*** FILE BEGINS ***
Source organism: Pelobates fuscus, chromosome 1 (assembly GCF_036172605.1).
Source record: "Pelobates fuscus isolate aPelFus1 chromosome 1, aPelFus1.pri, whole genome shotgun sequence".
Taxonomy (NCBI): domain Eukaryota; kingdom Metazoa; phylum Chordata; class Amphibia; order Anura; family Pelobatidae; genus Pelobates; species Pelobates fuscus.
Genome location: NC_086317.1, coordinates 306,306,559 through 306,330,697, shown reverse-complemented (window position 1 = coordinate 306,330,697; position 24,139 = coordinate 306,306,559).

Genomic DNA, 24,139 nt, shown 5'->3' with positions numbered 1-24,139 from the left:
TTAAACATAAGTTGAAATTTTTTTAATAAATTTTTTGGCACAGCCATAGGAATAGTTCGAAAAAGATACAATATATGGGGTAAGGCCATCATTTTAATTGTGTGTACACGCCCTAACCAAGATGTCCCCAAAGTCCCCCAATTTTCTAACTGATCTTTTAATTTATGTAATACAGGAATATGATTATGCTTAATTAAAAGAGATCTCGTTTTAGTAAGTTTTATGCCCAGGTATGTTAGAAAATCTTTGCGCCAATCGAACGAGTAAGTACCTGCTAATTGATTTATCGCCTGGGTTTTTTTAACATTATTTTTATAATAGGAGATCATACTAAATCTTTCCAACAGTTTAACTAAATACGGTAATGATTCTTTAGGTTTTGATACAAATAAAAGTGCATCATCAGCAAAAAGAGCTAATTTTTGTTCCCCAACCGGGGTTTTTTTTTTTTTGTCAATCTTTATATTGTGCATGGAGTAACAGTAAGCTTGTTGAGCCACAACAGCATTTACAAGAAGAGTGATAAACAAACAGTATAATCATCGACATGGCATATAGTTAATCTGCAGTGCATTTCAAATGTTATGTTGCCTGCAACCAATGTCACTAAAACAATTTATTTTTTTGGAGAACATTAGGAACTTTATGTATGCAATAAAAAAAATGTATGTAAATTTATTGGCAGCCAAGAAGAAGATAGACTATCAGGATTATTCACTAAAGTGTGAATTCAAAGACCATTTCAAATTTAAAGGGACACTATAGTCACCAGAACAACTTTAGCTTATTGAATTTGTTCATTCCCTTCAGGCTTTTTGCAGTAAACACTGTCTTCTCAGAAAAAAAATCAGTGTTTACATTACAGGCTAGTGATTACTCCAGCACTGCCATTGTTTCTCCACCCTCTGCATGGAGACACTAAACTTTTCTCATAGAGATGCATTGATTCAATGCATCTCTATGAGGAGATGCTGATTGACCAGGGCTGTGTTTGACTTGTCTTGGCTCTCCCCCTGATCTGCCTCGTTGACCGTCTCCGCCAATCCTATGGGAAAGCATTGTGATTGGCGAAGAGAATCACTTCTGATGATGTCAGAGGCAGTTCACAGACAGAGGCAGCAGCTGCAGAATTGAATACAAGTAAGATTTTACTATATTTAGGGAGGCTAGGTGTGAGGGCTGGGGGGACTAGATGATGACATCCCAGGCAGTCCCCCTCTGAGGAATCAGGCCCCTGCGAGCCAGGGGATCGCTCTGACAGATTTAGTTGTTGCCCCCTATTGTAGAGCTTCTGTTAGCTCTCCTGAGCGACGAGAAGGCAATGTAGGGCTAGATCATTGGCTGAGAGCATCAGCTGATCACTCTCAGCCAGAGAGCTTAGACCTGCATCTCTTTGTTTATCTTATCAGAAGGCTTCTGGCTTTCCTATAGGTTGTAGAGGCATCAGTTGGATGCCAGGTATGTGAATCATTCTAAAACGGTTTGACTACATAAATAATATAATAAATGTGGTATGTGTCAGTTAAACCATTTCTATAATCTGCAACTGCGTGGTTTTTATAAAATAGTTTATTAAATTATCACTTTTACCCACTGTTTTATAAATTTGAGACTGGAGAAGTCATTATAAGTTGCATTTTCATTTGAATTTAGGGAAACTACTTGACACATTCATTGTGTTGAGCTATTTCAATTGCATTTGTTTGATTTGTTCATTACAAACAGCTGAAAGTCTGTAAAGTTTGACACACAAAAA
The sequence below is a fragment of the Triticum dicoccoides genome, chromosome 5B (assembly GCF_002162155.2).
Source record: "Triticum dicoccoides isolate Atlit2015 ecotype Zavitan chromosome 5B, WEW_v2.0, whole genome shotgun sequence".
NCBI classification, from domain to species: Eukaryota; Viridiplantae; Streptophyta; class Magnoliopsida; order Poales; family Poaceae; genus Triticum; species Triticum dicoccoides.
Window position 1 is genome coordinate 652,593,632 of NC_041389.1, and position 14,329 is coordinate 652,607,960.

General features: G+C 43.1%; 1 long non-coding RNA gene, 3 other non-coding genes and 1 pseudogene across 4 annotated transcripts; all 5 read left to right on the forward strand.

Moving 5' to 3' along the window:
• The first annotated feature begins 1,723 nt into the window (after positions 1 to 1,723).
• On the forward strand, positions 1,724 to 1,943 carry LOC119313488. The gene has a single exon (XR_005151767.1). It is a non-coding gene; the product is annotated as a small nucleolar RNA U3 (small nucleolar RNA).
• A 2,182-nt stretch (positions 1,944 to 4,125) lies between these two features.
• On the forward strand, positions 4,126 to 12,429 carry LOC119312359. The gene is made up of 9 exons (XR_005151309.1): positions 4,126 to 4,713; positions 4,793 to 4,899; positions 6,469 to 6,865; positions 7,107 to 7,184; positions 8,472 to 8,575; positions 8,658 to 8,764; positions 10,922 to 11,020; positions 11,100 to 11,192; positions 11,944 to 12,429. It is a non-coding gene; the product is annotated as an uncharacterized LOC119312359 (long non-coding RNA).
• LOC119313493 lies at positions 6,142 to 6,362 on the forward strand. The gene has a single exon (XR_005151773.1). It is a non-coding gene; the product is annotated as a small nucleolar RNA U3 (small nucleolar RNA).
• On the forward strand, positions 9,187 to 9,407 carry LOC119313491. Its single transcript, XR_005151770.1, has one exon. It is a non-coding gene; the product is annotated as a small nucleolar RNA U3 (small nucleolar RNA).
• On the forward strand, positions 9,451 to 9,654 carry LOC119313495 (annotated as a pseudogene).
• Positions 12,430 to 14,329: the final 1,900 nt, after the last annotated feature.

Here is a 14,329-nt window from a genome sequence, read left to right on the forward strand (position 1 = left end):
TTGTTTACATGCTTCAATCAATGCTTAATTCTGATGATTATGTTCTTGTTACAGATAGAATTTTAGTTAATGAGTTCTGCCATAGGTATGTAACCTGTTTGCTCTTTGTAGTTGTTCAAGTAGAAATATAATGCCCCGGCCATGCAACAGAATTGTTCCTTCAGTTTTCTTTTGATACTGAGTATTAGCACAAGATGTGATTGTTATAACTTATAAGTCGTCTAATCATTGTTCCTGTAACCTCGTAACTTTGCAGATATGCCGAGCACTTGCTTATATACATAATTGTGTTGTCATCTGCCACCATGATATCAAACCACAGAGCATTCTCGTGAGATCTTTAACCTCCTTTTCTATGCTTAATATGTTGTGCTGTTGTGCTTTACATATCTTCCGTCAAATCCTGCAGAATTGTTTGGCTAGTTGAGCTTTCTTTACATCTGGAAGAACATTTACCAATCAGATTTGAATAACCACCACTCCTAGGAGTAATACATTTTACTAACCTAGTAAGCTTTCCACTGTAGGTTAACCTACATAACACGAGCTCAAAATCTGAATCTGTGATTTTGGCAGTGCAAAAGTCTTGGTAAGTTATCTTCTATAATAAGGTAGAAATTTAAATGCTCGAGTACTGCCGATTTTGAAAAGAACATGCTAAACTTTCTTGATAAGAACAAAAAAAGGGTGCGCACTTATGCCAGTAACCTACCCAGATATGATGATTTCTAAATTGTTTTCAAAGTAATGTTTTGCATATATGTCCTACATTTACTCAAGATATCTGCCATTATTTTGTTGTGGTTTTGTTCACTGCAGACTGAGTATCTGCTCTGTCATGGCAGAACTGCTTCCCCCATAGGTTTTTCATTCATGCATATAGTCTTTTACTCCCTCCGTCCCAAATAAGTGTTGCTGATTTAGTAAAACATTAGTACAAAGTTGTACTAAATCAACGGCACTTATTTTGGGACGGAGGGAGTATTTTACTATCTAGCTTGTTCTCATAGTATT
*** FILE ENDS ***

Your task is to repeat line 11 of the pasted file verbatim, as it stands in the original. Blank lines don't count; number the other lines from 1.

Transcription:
General features: G+C 43.1%; 1 long non-coding RNA gene, 3 other non-coding genes and 1 pseudogene across 4 annotated transcripts; all 5 read left to right on the forward strand.